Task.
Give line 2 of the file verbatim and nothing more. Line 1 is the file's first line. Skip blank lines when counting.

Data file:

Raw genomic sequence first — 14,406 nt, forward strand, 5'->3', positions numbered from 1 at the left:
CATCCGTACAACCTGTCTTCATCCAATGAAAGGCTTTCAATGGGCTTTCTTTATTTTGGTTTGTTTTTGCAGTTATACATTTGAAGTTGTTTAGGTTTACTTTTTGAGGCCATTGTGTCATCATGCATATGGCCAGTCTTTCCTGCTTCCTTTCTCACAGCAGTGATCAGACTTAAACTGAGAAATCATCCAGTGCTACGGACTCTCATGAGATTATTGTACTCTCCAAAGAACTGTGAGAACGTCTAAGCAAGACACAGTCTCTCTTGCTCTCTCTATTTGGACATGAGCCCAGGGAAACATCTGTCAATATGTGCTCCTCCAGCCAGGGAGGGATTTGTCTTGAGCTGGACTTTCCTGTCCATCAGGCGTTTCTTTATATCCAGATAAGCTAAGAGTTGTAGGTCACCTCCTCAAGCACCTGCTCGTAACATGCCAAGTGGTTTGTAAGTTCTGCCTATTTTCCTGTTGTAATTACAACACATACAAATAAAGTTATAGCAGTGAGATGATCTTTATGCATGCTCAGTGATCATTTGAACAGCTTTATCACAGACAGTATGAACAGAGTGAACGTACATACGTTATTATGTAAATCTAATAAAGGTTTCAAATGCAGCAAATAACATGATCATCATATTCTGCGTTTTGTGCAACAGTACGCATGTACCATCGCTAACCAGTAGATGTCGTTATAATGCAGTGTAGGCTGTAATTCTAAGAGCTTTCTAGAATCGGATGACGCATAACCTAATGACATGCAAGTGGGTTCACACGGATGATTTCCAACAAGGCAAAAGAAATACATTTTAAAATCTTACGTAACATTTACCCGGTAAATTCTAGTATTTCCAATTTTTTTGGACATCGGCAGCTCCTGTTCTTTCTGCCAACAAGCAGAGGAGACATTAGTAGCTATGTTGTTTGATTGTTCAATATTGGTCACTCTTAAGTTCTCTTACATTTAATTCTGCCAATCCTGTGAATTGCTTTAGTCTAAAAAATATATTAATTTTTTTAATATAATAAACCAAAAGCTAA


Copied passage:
CATCCGTACAACCTGTCTTCATCCAATGAAAGGCTTTCAATGGGCTTTCTTTATTTTGGTTTGTTTTTGCAGTTATACATTTGAAGTTGTTTAGGTTTACTTTTTGAGGCCATTGTGTCATCATGCATATGGCCAGTCTTTCCTGCTTCCTTTCTCACAGCAGTGATCAGACTTAAACTGAGAAATCATCCAGTGCTACGGACTCTCATGAGATTATTGTACTCTCCAAAGAACTGTGAGAACGTCTAAGCAAGACACAGTCTCTCTTGCTCTCTCTATTTGGACATGAGCCCAGGGAAACATCTGTCAATATGTGCTCCTCCAGCCAGGGAGGGATTTGTCTTGAGCTGGACTTTCCTGTCCATCAGGCGTTTCTTTATATCCAGATAAGCTAAGAGTTGTAGGTCACCTCCTCAAGCACCTGCTCGTAACATGCCAAGTGGTTTGTAAGTTCTGCCTATTTTCCTGTTGTAATTACAACACATACAAATAAAGTTATAGCAGTGAGATGATCTTTATGCATGCTCAGTGATCATTTGAACAGCTTTATCACAGACAGTATGAACAGAGTGAACGTACATACGTTATTATGTAAATCTAATAAAGGTTTCAAATGCAGCAAATAACATGATCATCATATTCTGCGTTTTGTGCAACAGTACGCATGTACCATCGCTAACCAGTAGATGTCGTTATAATGCAGTGTAGGCTGTAATTCTAAGAGCTTTCTAGAATCGGATGACGCATAACCTAATGACATGCAAGTGGGTTCACACGGATGATTTCCAACAAGGCAAAAGAAATACATTTTAAAATCTTACGTAACATTTACCCGGTAAATTCTAGTATTTCCAATTTTTTTGGACATCGGCAGCTCCTGTTCTTTCTGCCAACAAGCAGAGGAGACATTAGTAGCTATGTTGTTTGATTGTTCAATATTGGTCACTCTTAAGTTCTCTTACATTTAATTCTGCCAATCCTGTGAATTGCTTTAGTCTAAAAAATATATTAATTTTTTTAATATAATAAACCAAAAGCTAA